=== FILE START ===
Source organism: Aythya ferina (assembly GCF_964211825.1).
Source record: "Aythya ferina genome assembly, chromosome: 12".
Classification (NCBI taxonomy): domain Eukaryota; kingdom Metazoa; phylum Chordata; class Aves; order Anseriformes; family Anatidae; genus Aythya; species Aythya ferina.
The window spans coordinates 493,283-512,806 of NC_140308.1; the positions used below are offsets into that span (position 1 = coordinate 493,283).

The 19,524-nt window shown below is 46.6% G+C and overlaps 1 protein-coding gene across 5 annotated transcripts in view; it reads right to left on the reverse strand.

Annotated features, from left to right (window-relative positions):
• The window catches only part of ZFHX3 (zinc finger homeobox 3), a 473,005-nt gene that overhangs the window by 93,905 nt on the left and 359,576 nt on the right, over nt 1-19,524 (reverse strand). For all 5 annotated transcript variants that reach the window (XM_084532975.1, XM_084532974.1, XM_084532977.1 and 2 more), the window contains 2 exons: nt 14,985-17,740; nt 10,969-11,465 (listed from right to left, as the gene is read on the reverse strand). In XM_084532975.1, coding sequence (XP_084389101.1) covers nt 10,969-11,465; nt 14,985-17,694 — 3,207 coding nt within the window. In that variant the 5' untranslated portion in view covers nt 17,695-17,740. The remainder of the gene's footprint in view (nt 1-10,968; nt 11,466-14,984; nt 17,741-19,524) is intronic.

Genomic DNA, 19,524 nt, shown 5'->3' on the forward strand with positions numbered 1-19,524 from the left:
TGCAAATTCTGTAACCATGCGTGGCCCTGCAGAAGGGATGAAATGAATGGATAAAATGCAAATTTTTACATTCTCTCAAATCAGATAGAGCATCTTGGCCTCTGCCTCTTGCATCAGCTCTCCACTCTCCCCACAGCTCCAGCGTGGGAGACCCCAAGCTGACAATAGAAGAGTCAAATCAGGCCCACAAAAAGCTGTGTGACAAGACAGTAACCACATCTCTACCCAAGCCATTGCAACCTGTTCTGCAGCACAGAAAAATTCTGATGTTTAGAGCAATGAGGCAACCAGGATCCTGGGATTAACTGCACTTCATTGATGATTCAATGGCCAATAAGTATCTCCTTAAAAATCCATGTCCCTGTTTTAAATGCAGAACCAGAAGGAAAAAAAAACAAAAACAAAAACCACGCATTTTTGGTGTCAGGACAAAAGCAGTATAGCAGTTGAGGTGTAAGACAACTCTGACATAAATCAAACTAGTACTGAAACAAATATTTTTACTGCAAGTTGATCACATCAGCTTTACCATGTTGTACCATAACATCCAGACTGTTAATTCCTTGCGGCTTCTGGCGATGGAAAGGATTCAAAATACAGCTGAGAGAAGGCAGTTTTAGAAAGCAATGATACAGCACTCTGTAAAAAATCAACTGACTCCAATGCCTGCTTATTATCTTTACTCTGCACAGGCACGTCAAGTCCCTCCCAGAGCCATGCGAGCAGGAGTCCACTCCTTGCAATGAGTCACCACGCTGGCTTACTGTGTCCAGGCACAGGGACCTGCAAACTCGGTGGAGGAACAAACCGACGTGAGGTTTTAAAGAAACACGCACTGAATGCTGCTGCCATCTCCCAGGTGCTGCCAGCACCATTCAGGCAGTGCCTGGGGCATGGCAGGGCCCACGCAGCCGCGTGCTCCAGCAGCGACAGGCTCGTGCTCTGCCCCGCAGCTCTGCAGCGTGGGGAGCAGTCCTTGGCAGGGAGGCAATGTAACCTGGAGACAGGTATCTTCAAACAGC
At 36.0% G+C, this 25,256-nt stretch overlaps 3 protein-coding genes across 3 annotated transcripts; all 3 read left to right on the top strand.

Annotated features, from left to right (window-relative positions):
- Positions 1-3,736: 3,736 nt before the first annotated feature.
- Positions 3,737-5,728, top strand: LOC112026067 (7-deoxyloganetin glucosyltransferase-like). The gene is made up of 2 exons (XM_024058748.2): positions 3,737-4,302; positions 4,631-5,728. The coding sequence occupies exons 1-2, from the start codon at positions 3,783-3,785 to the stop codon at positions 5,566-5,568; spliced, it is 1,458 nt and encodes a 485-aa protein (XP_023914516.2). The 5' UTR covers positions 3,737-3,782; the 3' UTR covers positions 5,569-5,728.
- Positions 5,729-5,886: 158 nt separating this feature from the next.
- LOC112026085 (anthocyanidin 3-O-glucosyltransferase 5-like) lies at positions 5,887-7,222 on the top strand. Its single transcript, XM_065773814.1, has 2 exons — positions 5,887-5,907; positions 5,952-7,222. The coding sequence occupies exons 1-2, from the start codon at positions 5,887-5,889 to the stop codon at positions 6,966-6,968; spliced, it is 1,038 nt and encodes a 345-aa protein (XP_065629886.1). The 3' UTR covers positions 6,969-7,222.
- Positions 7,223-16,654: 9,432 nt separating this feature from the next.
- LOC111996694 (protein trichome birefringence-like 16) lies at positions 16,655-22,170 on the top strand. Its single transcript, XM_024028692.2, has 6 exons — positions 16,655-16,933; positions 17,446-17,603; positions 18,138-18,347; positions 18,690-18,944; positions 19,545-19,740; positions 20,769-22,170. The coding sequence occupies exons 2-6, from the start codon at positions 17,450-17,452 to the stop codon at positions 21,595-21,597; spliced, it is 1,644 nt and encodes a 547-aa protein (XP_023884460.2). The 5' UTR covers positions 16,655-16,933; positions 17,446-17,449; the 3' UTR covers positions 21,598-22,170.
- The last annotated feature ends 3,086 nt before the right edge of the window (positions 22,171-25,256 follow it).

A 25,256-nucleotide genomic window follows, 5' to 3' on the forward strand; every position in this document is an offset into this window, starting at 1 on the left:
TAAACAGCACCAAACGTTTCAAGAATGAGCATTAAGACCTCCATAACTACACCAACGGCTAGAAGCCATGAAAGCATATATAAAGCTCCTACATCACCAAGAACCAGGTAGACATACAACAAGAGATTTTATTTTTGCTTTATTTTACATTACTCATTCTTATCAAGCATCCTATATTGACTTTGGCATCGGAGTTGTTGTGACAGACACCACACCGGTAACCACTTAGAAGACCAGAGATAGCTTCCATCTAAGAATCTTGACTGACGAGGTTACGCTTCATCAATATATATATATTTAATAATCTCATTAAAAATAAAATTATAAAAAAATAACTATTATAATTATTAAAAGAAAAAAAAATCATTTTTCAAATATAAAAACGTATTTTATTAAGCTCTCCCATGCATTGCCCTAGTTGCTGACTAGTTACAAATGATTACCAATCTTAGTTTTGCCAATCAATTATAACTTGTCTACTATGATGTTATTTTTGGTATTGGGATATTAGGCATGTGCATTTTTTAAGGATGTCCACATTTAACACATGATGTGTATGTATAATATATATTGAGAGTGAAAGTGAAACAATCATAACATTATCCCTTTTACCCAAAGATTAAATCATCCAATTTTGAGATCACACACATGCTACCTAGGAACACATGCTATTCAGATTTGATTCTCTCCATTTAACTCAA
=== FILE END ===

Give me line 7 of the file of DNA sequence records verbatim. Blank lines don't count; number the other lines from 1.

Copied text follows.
• The window catches only part of ZFHX3 (zinc finger homeobox 3), a 473,005-nt gene that overhangs the window by 93,905 nt on the left and 359,576 nt on the right, over nt 1-19,524 (reverse strand). For all 5 annotated transcript variants that reach the window (XM_084532975.1, XM_084532974.1, XM_084532977.1 and 2 more), the window contains 2 exons: nt 14,985-17,740; nt 10,969-11,465 (listed from right to left, as the gene is read on the reverse strand). In XM_084532975.1, coding sequence (XP_084389101.1) covers nt 10,969-11,465; nt 14,985-17,694 — 3,207 coding nt within the window. In that variant the 5' untranslated portion in view covers nt 17,695-17,740. The remainder of the gene's footprint in view (nt 1-10,968; nt 11,466-14,984; nt 17,741-19,524) is intronic.